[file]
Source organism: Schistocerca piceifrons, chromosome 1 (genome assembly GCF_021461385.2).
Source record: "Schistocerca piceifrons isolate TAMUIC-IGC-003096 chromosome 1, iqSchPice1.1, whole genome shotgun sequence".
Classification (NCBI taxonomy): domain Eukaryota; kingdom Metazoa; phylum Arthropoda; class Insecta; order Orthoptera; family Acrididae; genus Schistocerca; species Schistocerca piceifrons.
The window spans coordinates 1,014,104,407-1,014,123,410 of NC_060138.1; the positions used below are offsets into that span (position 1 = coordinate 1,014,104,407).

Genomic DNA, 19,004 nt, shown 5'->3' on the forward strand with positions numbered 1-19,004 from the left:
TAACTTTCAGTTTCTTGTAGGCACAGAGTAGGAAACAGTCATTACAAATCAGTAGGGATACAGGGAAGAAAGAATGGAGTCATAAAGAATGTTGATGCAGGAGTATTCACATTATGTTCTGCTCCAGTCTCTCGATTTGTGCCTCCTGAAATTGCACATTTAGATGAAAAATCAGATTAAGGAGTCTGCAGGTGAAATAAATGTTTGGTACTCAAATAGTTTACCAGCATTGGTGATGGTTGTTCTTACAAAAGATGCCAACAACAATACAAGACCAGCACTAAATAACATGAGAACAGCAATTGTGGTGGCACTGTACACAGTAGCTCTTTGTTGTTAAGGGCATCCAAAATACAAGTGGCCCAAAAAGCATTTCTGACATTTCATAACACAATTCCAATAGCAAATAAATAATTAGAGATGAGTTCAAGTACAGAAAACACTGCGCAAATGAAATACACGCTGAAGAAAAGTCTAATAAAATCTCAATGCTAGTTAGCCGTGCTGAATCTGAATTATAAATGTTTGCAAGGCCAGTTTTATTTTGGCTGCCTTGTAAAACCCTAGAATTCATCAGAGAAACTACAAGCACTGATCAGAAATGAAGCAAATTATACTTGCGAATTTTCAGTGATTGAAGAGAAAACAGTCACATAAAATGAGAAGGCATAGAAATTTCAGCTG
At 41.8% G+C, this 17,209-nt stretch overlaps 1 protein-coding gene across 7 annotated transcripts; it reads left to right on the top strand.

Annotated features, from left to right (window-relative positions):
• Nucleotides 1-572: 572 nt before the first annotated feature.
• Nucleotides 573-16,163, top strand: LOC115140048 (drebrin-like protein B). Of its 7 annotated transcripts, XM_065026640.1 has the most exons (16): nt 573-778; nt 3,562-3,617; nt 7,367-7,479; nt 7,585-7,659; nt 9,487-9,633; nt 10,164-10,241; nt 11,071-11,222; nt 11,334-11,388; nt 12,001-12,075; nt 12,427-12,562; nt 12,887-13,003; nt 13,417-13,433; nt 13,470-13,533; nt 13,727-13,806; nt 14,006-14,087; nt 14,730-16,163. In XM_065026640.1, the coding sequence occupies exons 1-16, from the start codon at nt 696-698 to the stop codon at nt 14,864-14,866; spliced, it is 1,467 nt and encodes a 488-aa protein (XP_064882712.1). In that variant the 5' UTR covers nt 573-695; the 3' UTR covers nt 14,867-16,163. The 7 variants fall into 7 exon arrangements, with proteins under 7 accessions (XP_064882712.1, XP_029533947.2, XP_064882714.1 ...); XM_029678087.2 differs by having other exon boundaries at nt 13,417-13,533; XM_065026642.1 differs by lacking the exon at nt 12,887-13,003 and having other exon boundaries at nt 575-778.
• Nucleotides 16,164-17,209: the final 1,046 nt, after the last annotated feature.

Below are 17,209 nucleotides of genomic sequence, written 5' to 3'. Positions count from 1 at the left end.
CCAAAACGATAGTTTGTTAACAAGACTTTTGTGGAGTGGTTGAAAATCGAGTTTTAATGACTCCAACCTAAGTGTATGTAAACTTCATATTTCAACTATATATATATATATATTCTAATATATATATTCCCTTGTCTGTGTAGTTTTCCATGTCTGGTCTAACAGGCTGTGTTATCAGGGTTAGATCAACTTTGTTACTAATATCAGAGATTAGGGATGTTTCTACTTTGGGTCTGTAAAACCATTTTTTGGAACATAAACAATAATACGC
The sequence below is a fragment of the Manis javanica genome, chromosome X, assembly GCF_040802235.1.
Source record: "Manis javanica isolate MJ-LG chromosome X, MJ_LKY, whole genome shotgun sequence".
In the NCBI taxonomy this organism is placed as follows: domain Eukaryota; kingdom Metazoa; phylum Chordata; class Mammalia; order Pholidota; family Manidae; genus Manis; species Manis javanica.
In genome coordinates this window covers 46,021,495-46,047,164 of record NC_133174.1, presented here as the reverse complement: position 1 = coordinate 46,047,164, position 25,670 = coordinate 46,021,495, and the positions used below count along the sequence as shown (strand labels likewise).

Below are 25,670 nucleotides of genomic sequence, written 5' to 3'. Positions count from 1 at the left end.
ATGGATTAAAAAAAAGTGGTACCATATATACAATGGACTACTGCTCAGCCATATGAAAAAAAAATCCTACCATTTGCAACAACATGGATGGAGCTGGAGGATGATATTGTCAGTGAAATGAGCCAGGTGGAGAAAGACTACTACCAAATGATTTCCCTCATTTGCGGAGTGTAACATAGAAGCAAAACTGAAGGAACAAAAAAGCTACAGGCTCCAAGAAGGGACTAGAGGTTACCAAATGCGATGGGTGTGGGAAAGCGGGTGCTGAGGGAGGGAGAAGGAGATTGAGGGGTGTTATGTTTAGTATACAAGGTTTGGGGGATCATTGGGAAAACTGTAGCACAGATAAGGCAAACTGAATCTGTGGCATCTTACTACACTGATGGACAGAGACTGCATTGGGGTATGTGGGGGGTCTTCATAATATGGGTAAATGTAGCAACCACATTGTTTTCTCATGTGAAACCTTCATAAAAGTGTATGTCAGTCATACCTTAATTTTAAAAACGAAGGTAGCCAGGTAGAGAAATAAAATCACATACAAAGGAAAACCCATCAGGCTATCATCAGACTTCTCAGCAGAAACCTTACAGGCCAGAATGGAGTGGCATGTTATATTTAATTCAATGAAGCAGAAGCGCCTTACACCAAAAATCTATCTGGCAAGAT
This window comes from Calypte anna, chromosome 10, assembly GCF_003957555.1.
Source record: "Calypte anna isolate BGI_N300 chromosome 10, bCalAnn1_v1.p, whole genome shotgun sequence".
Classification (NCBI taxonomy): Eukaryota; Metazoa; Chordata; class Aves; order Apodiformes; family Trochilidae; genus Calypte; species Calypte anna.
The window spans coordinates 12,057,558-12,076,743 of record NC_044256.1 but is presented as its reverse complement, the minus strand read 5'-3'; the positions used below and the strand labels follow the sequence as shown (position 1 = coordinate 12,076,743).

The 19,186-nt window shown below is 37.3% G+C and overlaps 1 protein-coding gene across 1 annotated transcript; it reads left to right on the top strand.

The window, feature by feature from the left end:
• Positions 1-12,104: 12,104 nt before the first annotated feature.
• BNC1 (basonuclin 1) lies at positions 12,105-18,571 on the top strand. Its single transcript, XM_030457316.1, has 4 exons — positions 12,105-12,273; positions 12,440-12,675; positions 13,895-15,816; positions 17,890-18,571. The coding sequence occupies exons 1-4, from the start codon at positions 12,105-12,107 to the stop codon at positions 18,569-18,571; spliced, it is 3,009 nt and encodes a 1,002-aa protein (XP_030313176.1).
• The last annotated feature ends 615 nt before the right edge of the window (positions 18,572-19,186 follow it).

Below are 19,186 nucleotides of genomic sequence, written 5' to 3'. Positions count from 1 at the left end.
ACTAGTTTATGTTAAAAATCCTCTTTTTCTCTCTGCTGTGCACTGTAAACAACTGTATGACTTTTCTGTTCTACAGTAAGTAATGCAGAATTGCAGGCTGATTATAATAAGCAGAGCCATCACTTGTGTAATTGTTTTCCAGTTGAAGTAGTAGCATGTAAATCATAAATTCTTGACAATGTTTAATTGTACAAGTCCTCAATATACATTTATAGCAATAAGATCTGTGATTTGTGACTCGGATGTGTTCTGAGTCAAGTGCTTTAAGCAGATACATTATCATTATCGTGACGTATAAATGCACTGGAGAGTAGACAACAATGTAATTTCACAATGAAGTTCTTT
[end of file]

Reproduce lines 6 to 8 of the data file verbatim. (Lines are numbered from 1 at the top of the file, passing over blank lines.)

TAACTTTCAGTTTCTTGTAGGCACAGAGTAGGAAACAGTCATTACAAATCAGTAGGGATACAGGGAAGAAAGAATGGAGTCATAAAGAATGTTGATGCAGGAGTATTCACATTATGTTCTGCTCCAGTCTCTCGATTTGTGCCTCCTGAAATTGCACATTTAGATGAAAAATCAGATTAAGGAGTCTGCAGGTGAAATAAATGTTTGGTACTCAAATAGTTTACCAGCATTGGTGATGGTTGTTCTTACAAAAGATGCCAACAACAATACAAGACCAGCACTAAATAACATGAGAACAGCAATTGTGGTGGCACTGTACACAGTAGCTCTTTGTTGTTAAGGGCATCCAAAATACAAGTGGCCCAAAAAGCATTTCTGACATTTCATAACACAATTCCAATAGCAAATAAATAATTAGAGATGAGTTCAAGTACAGAAAACACTGCGCAAATGAAATACACGCTGAAGAAAAGTCTAATAAAATCTCAATGCTAGTTAGCCGTGCTGAATCTGAATTATAAATGTTTGCAAGGCCAGTTTTATTTTGGCTGCCTTGTAAAACCCTAGAATTCATCAGAGAAACTACAAGCACTGATCAGAAATGAAGCAAATTATACTTGCGAATTTTCAGTGATTGAAGAGAAAACAGTCACATAAAATGAGAAGGCATAGAAATTTCAGCTG
At 41.8% G+C, this 17,209-nt stretch overlaps 1 protein-coding gene across 7 annotated transcripts; it reads left to right on the top strand.

Annotated features, from left to right (window-relative positions):